Moreover, there are no specific IT requirements from HIPAA. Only the Security Rule we discussed earlier must apply to electronic PHI (ePHI) and safeguard it. Also, resource availability and scope of operations can vary among organizations, with typically smaller organizations having limited resources and smaller budgets when compared to large organizations. Due to these variances, there is no standard policy and it’s up to the individual organizations to formulate and implement an IT checklist that will safeguard data.

Below is a sample IT checklist that you can implement to meet HIPAA’s compliance requirements. Note that this is not fixed and you can modify these checklist guidelines to suit your organization’s HIPAA requirements.

Consolidate Regulations

As a first step, consolidate all applicable federal, state, and local laws to your business, including HIPAA. Also, include any specific standards or frameworks that your organization must comply with. Identify the commonalities in these laws and regulations and create standard processes that will help your organization adhere to their provisions.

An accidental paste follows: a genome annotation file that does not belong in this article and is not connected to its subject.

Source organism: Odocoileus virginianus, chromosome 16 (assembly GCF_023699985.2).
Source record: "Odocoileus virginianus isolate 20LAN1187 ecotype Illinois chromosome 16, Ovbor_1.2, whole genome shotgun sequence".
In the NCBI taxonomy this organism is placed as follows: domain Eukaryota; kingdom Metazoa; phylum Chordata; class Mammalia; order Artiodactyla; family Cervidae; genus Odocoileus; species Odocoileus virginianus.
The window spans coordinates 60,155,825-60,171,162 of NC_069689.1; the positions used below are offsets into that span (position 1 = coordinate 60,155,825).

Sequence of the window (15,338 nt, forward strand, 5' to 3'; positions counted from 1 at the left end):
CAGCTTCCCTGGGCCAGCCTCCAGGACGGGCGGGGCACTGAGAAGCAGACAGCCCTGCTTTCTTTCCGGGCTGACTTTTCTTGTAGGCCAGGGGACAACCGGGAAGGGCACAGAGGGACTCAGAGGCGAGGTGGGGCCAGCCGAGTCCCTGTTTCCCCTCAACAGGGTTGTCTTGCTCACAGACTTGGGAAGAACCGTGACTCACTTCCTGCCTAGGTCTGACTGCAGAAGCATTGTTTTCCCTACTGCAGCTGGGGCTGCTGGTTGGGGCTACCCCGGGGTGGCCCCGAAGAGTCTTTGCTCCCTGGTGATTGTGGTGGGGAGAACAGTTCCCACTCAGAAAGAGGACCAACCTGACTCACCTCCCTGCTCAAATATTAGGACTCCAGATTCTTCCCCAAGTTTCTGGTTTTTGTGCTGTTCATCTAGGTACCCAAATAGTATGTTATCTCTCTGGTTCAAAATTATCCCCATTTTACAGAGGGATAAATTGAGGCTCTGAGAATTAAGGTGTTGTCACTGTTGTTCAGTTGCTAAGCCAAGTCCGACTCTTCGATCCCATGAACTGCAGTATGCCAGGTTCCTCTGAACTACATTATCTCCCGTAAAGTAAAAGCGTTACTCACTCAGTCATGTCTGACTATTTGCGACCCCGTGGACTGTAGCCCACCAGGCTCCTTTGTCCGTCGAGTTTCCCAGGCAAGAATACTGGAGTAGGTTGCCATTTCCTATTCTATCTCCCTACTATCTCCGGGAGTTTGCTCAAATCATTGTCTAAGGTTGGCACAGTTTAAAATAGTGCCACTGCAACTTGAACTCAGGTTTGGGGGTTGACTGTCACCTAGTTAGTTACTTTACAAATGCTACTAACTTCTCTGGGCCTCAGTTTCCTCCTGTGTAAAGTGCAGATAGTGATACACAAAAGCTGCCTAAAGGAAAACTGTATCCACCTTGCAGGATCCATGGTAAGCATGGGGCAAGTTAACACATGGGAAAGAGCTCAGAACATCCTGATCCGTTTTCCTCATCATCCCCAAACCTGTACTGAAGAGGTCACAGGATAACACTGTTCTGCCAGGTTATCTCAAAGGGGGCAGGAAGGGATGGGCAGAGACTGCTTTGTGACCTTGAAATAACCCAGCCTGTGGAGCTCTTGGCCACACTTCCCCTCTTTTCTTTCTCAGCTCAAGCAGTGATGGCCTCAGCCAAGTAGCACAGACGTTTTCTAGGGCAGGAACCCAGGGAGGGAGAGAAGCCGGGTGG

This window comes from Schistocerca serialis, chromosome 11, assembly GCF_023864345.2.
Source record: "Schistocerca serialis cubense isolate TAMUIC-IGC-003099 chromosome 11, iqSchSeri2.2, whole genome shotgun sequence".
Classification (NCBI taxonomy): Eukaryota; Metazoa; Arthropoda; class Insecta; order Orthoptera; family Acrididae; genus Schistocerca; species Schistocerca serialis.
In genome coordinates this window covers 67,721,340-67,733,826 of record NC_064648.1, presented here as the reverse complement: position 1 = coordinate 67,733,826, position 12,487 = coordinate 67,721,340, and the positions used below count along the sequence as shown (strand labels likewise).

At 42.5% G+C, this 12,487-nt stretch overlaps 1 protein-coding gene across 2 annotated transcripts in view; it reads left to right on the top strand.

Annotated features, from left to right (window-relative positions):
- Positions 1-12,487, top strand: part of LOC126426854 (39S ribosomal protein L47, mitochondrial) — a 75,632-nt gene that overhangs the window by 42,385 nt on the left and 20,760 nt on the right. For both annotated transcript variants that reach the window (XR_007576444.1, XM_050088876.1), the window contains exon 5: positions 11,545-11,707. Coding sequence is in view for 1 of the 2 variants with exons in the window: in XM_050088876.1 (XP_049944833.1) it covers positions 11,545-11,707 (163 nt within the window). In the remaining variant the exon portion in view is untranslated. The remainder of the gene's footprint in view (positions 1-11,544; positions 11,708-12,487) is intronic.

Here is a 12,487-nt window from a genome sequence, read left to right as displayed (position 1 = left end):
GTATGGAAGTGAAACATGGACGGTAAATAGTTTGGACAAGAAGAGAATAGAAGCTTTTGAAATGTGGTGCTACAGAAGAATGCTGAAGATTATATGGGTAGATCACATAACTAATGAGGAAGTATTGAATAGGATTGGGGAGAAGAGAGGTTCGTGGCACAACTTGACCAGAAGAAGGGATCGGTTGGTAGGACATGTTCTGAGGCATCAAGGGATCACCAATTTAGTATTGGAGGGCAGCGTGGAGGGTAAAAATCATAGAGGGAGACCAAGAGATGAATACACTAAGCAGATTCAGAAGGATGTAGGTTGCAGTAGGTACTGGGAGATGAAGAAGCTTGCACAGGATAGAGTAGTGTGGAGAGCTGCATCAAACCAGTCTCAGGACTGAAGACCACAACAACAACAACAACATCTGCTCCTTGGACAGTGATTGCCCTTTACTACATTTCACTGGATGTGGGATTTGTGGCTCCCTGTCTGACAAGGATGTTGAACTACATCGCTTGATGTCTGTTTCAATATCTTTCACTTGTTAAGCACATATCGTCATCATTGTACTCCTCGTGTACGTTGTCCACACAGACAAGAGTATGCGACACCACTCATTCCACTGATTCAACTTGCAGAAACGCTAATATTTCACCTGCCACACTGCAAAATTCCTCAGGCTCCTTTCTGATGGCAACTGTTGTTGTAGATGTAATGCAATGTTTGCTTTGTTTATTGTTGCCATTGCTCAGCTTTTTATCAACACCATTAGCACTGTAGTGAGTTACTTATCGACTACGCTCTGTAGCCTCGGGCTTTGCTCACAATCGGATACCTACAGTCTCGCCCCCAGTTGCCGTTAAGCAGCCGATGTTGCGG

Streamline Password Policy and Management

Passwords are the first line of defense in a digital environment. Put in place a secure and stringent password policy that could require users to change their passwords frequently, create complex passwords, avoid password reuse, and other provisions. Such measures can reduce cyberattacks like brute force that criminals use to guess a password and gain access to the system.

Conduct Regular Training

Conduct regular training for employees to keep them aware of social engineering attacks like phishing and whaling. Provide a clear set of guidelines and processes they must follow when they receive phishing emails, including instructions on how to identify them.

Create Disaster Recovery Plans